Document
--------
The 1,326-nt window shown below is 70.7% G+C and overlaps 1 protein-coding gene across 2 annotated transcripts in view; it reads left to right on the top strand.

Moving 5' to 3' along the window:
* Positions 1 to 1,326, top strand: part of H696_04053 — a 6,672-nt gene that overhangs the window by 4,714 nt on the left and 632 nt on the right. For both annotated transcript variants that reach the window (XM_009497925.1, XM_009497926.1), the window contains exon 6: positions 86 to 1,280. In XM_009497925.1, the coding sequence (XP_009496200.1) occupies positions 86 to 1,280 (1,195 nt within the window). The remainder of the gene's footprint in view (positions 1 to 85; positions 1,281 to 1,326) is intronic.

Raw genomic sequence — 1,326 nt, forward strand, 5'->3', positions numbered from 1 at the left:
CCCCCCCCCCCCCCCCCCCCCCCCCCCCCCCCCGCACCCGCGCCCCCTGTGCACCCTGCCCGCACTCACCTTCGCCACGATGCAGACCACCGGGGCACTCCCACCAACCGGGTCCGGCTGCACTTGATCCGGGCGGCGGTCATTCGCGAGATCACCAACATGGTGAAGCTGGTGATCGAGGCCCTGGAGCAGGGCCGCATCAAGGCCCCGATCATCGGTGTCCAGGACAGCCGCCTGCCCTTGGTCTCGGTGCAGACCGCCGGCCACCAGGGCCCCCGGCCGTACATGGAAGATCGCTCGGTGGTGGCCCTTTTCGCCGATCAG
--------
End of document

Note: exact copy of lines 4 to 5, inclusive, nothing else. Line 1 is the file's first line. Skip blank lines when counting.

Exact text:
Raw genomic sequence — 1,326 nt, forward strand, 5'->3', positions numbered from 1 at the left:
CCCCCCCCCCCCCCCCCCCCCCCCCCCCCCCCCGCACCCGCGCCCCCTGTGCACCCTGCCCGCACTCACCTTCGCCACGATGCAGACCACCGGGGCACTCCCACCAACCGGGTCCGGCTGCACTTGATCCGGGCGGCGGTCATTCGCGAGATCACCAACATGGTGAAGCTGGTGATCGAGGCCCTGGAGCAGGGCCGCATCAAGGCCCCGATCATCGGTGTCCAGGACAGCCGCCTGCCCTTGGTCTCGGTGCAGACCGCCGGCCACCAGGGCCCCCGGCCGTACATGGAAGATCGCTCGGTGGTGGCCCTTTTCGCCGATCAG